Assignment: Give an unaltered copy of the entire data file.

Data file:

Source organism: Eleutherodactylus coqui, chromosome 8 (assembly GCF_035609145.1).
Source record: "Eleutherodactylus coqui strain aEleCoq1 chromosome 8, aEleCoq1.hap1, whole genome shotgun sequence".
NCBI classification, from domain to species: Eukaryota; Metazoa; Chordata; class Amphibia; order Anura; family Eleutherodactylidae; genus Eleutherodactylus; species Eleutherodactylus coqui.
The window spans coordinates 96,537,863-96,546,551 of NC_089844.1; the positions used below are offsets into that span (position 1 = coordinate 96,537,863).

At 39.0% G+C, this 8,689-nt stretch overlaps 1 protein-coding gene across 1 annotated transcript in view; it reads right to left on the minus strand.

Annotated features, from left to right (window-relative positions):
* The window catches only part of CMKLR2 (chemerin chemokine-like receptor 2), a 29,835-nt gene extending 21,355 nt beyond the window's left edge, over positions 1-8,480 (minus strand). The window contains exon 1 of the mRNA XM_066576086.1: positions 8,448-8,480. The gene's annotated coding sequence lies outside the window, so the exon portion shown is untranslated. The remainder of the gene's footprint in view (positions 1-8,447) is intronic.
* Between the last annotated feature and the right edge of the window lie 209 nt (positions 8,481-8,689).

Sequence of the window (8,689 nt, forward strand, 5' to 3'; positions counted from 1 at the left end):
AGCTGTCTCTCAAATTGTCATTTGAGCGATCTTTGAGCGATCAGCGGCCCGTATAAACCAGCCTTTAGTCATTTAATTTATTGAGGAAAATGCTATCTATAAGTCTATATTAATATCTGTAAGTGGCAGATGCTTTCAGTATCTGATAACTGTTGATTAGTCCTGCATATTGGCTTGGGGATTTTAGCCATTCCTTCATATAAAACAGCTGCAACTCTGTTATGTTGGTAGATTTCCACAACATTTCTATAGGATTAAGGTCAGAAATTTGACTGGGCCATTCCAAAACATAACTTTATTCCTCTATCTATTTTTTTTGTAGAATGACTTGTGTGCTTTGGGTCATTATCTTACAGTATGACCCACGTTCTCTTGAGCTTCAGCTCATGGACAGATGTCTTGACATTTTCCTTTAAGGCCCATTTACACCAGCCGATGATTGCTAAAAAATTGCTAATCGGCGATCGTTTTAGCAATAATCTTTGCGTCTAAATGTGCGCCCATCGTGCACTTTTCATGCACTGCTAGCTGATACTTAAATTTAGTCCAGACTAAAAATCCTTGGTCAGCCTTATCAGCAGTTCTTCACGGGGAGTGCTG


Source organism: Eleutherodactylus coqui, chromosome 8 (assembly GCF_035609145.1).
Source record: "Eleutherodactylus coqui strain aEleCoq1 chromosome 8, aEleCoq1.hap1, whole genome shotgun sequence".
NCBI classification, from domain to species: Eukaryota; Metazoa; Chordata; class Amphibia; order Anura; family Eleutherodactylidae; genus Eleutherodactylus; species Eleutherodactylus coqui.
The window spans coordinates 96,537,863-96,546,551 of NC_089844.1; the positions used below are offsets into that span (position 1 = coordinate 96,537,863).

At 39.0% G+C, this 8,689-nt stretch overlaps 1 protein-coding gene across 1 annotated transcript in view; it reads right to left on the minus strand.

Annotated features, from left to right (window-relative positions):
* The window catches only part of CMKLR2 (chemerin chemokine-like receptor 2), a 29,835-nt gene extending 21,355 nt beyond the window's left edge, over positions 1-8,480 (minus strand). The window contains exon 1 of the mRNA XM_066576086.1: positions 8,448-8,480. The gene's annotated coding sequence lies outside the window, so the exon portion shown is untranslated. The remainder of the gene's footprint in view (positions 1-8,447) is intronic.
* Between the last annotated feature and the right edge of the window lie 209 nt (positions 8,481-8,689).

Sequence of the window (8,689 nt, forward strand, 5' to 3'; positions counted from 1 at the left end):
AGCTGTCTCTCAAATTGTCATTTGAGCGATCTTTGAGCGATCAGCGGCCCGTATAAACCAGCCTTTAGTCATTTAATTTATTGAGGAAAATGCTATCTATAAGTCTATATTAATATCTGTAAGTGGCAGATGCTTTCAGTATCTGATAACTGTTGATTAGTCCTGCATATTGGCTTGGGGATTTTAGCCATTCCTTCATATAAAACAGCTGCAACTCTGTTATGTTGGTAGATTTCCACAACATTTCTATAGGATTAAGGTCAGAAATTTGACTGGGCCATTCCAAAACATAACTTTATTCCTCTATCTATTTTTTTTGTAGAATGACTTGTGTGCTTTGGGTCATTATCTTACAGTATGACCCACGTTCTCTTGAGCTTCAGCTCATGGACAGATGTCTTGACATTTTCCTTTAAGGCCCATTTACACCAGCCGATGATTGCTAAAAAATTGCTAATCGGCGATCGTTTTAGCAATAATCTTTGCGTCTAAATGTGCGCCCATCGTGCACTTTTCATGCACTGCTAGCTGATACTTAAATTTAGTCCAGACTAAAAATCCTTGGTCAGCCTTATCAGCAGTTCTTCACGGGGAGTGCTG